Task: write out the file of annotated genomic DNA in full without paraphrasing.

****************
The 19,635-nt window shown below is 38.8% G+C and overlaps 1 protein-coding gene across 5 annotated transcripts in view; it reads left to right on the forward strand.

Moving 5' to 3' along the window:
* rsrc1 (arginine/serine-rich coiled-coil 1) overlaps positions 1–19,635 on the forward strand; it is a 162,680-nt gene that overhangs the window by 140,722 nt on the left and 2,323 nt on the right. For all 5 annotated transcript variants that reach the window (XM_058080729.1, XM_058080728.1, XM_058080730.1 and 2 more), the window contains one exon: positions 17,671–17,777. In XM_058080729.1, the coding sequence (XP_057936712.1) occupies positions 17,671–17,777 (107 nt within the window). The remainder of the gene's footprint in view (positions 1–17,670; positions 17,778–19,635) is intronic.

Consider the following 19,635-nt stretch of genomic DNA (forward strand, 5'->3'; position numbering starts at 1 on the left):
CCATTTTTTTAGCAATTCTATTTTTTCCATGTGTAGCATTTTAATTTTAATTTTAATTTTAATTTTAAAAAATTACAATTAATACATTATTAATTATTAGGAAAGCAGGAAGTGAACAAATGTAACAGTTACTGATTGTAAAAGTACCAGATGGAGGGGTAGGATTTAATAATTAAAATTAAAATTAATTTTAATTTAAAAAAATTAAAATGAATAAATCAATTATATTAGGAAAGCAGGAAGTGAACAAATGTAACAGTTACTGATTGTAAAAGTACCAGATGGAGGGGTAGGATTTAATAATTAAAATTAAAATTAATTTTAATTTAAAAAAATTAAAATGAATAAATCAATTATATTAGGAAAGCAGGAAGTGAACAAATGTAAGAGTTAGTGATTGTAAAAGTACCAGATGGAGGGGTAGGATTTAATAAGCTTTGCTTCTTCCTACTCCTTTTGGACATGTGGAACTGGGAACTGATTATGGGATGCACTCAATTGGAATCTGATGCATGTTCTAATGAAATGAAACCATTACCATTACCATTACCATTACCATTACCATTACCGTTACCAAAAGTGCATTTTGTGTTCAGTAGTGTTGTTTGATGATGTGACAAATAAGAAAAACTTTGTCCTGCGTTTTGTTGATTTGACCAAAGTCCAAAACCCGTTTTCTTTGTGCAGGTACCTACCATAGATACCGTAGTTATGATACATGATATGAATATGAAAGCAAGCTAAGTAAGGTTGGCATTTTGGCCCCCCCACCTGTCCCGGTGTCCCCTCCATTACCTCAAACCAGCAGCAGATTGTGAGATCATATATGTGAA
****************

The 19,635-nt window shown below is 38.8% G+C and overlaps 1 protein-coding gene across 5 annotated transcripts in view; it reads left to right on the forward strand.

Moving 5' to 3' along the window:
* rsrc1 (arginine/serine-rich coiled-coil 1) overlaps positions 1–19,635 on the forward strand; it is a 162,680-nt gene that overhangs the window by 140,722 nt on the left and 2,323 nt on the right. For all 5 annotated transcript variants that reach the window (XM_058080729.1, XM_058080728.1, XM_058080730.1 and 2 more), the window contains one exon: positions 17,671–17,777. In XM_058080729.1, the coding sequence (XP_057936712.1) occupies positions 17,671–17,777 (107 nt within the window). The remainder of the gene's footprint in view (positions 1–17,670; positions 17,778–19,635) is intronic.

Consider the following 19,635-nt stretch of genomic DNA (forward strand, 5'->3'; position numbering starts at 1 on the left):
CCATTTTTTTAGCAATTCTATTTTTTCCATGTGTAGCATTTTAATTTTAATTTTAATTTTAATTTTAAAAAATTACAATTAATACATTATTAATTATTAGGAAAGCAGGAAGTGAACAAATGTAACAGTTACTGATTGTAAAAGTACCAGATGGAGGGGTAGGATTTAATAATTAAAATTAAAATTAATTTTAATTTAAAAAAATTAAAATGAATAAATCAATTATATTAGGAAAGCAGGAAGTGAACAAATGTAACAGTTACTGATTGTAAAAGTACCAGATGGAGGGGTAGGATTTAATAATTAAAATTAAAATTAATTTTAATTTAAAAAAATTAAAATGAATAAATCAATTATATTAGGAAAGCAGGAAGTGAACAAATGTAAGAGTTAGTGATTGTAAAAGTACCAGATGGAGGGGTAGGATTTAATAAGCTTTGCTTCTTCCTACTCCTTTTGGACATGTGGAACTGGGAACTGATTATGGGATGCACTCAATTGGAATCTGATGCATGTTCTAATGAAATGAAACCATTACCATTACCATTACCATTACCATTACCATTACCGTTACCAAAAGTGCATTTTGTGTTCAGTAGTGTTGTTTGATGATGTGACAAATAAGAAAAACTTTGTCCTGCGTTTTGTTGATTTGACCAAAGTCCAAAACCCGTTTTCTTTGTGCAGGTACCTACCATAGATACCGTAGTTATGATACATGATATGAATATGAAAGCAAGCTAAGTAAGGTTGGCATTTTGGCCCCCCCACCTGTCCCGGTGTCCCCTCCATTACCTCAAACCAGCAGCAGATTGTGAGATCATATATGTGAA